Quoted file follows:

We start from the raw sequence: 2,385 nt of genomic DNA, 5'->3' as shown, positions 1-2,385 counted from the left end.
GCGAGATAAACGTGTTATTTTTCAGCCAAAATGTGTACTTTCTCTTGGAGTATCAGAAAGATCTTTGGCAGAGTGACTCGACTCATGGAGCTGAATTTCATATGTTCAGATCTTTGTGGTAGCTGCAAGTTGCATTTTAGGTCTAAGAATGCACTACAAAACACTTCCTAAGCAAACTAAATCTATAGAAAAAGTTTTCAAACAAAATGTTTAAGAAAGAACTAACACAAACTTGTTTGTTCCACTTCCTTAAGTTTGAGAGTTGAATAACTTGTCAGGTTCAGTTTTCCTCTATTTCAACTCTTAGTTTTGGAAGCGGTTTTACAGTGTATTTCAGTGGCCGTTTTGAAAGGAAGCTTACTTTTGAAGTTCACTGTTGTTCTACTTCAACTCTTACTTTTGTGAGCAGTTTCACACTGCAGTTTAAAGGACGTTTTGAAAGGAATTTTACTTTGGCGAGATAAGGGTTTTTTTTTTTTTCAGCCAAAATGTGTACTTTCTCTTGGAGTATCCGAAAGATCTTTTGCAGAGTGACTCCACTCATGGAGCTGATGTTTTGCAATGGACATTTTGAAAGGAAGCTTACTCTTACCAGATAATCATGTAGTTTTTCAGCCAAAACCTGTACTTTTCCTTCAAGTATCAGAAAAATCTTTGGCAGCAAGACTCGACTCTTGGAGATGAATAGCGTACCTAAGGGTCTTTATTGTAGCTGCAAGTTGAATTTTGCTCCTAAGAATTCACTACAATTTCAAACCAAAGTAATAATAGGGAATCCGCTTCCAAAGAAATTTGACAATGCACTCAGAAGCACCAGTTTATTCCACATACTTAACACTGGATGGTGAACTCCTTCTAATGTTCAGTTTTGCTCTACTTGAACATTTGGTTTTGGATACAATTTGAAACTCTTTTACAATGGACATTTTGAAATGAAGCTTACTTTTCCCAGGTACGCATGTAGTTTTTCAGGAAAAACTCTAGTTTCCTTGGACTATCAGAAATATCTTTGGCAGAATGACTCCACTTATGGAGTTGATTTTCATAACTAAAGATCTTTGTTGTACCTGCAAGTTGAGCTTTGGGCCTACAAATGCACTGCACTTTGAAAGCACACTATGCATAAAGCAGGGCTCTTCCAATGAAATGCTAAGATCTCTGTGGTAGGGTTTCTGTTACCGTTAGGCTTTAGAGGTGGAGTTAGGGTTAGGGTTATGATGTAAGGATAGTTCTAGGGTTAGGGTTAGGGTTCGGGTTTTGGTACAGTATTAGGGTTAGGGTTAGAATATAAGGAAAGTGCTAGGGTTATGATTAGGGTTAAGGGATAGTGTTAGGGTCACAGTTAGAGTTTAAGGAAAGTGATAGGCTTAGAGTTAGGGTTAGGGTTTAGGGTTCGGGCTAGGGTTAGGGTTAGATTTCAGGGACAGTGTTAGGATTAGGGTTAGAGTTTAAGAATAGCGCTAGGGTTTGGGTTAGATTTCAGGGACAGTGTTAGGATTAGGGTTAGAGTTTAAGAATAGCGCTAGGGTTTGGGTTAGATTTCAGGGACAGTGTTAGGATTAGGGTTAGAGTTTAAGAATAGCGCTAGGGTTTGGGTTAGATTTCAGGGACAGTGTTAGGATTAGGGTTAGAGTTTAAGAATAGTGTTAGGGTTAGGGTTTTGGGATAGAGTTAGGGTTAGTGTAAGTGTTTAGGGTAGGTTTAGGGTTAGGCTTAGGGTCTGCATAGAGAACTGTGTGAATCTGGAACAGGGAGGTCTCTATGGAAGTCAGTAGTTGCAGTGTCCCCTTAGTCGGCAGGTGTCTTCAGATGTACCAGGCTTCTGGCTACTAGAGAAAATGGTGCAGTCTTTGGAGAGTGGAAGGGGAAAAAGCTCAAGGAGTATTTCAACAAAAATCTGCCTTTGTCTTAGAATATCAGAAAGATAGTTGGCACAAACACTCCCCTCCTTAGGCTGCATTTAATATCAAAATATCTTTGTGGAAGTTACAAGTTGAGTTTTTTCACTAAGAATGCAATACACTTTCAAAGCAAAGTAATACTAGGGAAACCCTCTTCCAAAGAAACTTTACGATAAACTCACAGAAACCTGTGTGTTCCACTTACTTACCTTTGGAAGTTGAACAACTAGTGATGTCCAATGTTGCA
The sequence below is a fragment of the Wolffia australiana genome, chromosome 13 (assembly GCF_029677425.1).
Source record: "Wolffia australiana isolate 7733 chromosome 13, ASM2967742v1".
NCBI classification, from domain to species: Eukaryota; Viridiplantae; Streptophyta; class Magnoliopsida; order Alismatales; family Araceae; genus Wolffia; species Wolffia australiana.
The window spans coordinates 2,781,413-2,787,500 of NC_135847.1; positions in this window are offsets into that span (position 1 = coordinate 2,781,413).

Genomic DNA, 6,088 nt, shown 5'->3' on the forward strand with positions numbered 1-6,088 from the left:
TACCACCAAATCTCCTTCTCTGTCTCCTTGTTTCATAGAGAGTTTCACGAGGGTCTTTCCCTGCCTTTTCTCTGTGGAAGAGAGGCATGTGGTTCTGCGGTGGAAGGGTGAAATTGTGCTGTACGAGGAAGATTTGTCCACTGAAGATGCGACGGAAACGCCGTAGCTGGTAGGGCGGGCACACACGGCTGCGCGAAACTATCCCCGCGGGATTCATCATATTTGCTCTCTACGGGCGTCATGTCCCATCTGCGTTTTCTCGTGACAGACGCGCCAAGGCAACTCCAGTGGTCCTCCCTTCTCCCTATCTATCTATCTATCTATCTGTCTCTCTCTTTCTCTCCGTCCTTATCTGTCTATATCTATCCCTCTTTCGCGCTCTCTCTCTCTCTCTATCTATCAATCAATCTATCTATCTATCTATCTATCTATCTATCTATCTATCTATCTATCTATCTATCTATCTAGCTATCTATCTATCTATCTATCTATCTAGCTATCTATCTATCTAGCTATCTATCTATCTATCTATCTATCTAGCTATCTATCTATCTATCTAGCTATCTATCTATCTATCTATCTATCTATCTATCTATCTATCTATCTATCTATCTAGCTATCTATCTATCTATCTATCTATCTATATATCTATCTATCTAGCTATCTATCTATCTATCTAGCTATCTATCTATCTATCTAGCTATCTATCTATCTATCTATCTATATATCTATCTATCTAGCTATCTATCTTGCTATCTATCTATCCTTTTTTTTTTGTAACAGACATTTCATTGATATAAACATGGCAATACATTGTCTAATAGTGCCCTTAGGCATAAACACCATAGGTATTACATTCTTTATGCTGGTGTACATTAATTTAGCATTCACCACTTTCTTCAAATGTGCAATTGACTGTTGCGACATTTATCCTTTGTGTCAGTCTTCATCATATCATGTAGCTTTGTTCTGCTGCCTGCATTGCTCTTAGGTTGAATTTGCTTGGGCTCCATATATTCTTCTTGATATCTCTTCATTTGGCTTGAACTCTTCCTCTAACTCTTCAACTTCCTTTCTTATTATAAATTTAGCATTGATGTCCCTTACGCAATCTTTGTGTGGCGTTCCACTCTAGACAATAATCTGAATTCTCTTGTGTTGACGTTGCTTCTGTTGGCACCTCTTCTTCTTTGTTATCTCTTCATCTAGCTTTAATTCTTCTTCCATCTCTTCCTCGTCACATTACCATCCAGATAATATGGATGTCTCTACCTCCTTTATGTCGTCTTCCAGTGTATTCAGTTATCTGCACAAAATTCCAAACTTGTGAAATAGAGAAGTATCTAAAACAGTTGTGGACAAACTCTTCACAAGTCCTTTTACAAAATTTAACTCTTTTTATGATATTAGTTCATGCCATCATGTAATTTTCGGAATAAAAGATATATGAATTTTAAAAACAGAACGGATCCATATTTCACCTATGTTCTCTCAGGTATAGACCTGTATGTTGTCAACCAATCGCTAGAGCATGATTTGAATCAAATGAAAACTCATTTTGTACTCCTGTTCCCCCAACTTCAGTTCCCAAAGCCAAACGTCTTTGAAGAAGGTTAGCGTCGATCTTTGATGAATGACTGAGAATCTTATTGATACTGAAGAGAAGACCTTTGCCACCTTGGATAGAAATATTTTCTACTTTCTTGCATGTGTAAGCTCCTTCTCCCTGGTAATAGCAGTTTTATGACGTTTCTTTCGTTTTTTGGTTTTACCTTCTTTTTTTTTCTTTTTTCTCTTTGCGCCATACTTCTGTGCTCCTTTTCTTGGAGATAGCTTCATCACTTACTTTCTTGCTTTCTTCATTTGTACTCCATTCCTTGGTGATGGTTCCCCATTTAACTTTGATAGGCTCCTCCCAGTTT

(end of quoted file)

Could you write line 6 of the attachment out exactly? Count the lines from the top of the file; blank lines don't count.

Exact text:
The window spans coordinates 2,781,413-2,787,500 of NC_135847.1; positions in this window are offsets into that span (position 1 = coordinate 2,781,413).